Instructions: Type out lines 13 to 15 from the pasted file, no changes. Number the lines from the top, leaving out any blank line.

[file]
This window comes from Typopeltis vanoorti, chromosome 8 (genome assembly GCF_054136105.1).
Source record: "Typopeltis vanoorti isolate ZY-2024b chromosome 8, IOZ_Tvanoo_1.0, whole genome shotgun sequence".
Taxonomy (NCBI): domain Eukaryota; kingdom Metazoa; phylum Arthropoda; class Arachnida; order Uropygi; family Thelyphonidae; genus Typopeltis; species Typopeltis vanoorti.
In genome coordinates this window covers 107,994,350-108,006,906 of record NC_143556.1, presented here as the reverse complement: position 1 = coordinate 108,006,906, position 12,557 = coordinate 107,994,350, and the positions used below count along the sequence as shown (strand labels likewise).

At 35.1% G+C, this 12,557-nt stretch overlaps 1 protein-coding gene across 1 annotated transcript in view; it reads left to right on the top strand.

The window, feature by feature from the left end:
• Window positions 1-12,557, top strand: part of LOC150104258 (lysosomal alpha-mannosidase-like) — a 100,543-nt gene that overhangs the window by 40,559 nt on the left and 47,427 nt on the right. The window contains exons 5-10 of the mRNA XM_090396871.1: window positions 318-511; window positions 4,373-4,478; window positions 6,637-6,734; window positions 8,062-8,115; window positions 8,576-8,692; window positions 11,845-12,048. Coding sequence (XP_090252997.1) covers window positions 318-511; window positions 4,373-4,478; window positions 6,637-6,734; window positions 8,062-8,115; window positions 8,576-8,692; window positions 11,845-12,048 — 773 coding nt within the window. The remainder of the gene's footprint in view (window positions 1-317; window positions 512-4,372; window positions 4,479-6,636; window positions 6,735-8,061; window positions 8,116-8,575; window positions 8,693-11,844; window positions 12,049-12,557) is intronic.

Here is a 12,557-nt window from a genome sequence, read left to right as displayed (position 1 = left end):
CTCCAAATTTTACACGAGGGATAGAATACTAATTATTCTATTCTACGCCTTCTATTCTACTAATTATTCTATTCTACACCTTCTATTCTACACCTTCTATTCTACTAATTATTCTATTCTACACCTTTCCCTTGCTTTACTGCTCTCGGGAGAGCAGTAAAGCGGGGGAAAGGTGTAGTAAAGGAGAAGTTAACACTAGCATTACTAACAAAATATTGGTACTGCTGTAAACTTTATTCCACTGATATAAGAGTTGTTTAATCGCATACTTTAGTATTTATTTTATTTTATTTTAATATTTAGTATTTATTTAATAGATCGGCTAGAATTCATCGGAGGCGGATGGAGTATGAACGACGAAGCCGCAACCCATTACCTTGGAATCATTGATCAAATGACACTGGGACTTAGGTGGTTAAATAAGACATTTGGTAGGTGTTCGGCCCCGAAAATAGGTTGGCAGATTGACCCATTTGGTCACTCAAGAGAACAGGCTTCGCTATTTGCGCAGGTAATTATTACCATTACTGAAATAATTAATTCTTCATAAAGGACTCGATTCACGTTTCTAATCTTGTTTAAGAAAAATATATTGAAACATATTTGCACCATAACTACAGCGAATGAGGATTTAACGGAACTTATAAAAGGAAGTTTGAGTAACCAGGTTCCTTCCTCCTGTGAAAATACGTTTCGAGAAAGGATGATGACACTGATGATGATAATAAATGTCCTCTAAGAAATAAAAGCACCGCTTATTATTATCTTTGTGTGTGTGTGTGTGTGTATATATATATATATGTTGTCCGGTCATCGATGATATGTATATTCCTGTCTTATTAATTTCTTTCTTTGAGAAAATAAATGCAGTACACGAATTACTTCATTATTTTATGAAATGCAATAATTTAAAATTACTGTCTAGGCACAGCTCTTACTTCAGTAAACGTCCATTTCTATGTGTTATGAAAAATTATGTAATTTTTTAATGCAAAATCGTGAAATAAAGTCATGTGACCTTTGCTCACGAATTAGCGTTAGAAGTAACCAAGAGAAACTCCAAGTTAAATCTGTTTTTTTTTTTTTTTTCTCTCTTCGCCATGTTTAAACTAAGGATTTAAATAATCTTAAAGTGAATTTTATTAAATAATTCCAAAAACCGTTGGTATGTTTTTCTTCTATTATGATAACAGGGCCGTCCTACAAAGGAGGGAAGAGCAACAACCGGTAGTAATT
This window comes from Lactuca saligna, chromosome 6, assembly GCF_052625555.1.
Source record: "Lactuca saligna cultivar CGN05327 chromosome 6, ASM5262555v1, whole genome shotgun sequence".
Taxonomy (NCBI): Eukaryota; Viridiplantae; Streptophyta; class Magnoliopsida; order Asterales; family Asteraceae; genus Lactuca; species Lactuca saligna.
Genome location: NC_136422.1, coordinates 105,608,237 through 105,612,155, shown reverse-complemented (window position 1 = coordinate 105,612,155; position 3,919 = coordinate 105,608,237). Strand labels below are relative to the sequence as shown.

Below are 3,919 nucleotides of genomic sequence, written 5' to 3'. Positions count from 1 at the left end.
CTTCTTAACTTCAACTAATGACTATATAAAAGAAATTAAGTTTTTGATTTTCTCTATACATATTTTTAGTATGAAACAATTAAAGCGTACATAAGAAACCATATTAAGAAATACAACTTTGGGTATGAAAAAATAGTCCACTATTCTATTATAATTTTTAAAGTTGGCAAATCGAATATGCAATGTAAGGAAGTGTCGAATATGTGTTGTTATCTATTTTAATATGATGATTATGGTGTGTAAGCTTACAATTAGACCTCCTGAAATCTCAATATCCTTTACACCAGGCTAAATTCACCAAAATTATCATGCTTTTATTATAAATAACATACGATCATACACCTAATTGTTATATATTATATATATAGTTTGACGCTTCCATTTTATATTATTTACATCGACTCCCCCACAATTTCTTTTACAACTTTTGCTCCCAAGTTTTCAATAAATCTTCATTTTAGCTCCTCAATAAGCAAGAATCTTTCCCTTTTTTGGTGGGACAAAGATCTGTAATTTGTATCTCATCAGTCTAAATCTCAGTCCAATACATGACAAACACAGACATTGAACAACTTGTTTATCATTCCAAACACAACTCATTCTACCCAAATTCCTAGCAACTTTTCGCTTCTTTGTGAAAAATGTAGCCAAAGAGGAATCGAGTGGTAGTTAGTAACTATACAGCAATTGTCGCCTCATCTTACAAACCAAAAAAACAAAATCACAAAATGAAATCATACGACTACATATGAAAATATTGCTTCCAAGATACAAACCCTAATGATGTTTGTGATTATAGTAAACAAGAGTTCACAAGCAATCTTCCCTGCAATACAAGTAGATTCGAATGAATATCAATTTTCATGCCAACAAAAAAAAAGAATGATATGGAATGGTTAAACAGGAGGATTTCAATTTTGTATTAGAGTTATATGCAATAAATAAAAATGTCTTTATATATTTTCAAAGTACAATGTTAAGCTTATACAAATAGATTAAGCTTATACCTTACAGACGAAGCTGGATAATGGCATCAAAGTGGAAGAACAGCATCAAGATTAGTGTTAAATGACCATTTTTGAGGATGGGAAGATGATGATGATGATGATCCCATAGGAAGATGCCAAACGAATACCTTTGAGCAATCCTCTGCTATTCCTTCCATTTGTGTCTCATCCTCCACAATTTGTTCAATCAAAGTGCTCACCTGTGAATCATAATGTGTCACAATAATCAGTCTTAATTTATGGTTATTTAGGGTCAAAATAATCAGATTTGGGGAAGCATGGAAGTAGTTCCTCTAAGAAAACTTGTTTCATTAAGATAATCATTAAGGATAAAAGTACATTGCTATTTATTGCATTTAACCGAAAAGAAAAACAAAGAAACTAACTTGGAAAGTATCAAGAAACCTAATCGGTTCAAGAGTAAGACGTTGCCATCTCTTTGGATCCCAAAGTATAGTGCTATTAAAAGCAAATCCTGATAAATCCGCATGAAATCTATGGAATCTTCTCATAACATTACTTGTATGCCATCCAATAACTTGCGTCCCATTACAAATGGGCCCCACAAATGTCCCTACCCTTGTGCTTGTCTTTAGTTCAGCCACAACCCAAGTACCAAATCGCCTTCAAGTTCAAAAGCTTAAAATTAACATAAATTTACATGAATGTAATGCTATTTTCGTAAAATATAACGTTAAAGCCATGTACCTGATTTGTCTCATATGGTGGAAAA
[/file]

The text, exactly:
Genome location: NC_136422.1, coordinates 105,608,237 through 105,612,155, shown reverse-complemented (window position 1 = coordinate 105,612,155; position 3,919 = coordinate 105,608,237). Strand labels below are relative to the sequence as shown.

Below are 3,919 nucleotides of genomic sequence, written 5' to 3'. Positions count from 1 at the left end.
CTTCTTAACTTCAACTAATGACTATATAAAAGAAATTAAGTTTTTGATTTTCTCTATACATATTTTTAGTATGAAACAATTAAAGCGTACATAAGAAACCATATTAAGAAATACAACTTTGGGTATGAAAAAATAGTCCACTATTCTATTATAATTTTTAAAGTTGGCAAATCGAATATGCAATGTAAGGAAGTGTCGAATATGTGTTGTTATCTATTTTAATATGATGATTATGGTGTGTAAGCTTACAATTAGACCTCCTGAAATCTCAATATCCTTTACACCAGGCTAAATTCACCAAAATTATCATGCTTTTATTATAAATAACATACGATCATACACCTAATTGTTATATATTATATATATAGTTTGACGCTTCCATTTTATATTATTTACATCGACTCCCCCACAATTTCTTTTACAACTTTTGCTCCCAAGTTTTCAATAAATCTTCATTTTAGCTCCTCAATAAGCAAGAATCTTTCCCTTTTTTGGTGGGACAAAGATCTGTAATTTGTATCTCATCAGTCTAAATCTCAGTCCAATACATGACAAACACAGACATTGAACAACTTGTTTATCATTCCAAACACAACTCATTCTACCCAAATTCCTAGCAACTTTTCGCTTCTTTGTGAAAAATGTAGCCAAAGAGGAATCGAGTGGTAGTTAGTAACTATACAGCAATTGTCGCCTCATCTTACAAACCAAAAAAACAAAATCACAAAATGAAATCATACGACTACATATGAAAATATTGCTTCCAAGATACAAACCCTAATGATGTTTGTGATTATAGTAAACAAGAGTTCACAAGCAATCTTCCCTGCAATACAAGTAGATTCGAATGAATATCAATTTTCATGCCAACAAAAAAAAAGAATGATATGGAATGGTTAAACAGGAGGATTTCAATTTTGTATTAGAGTTATATGCAATAAATAAAAATGTCTTTATATATTTTCAAAGTACAATGTTAAGCTTATACAAATAGATTAAGCTTATACCTTACAGACGAAGCTGGATAATGGCATCAAAGTGGAAGAACAGCATCAAGATTAGTGTTAAATGACCATTTTTGAGGATGGGAAGATGATGATGATGATGATCCCATAGGAAGATGCCAAACGAATACCTTTGAGCAATCCTCTGCTATTCCTTCCATTTGTGTCTCATCCTCCACAATTTGTTCAATCAAAGTGCTCACCTGTGAATCATAATGTGTCACAATAATCAGTCTTAATTTATGGTTATTTAGGGTCAAAATAATCAGATTTGGGGAAGCATGGAAGTAGTTCCTCTAAGAAAACTTGTTTCATTAAGATAATCATTAAGGATAAAAGTACATTGCTATTTATTGCATTTAACCGAAAAGAAAAACAAAGAAACTAACTTGGAAAGTATCAAGAAACCTAATCGGTTCAAGAGTAAGACGTTGCCATCTCTTTGGATCCCAAAGTATAGTGCTATTAAAAGCAAATCCTGATAAATCCGCATGAAATCTATGGAATCTTCTCATAACATTACTTGTATGCCATCCAATAACTTGCGTCCCATTACAAATGGGCCCCACAAATGTCCCTACCCTTGTGCTTGTCTTTAGTTCAGCCACAACCCAAGTACCAAATCGCCTTCAAGTTCAAAAGCTTAAAATTAACATAAATTTACATGAATGTAATGCTATTTTCGTAAAATATAACGTTAAAGCCATGTACCTGATTTGTCTCATATGGTGGAAAA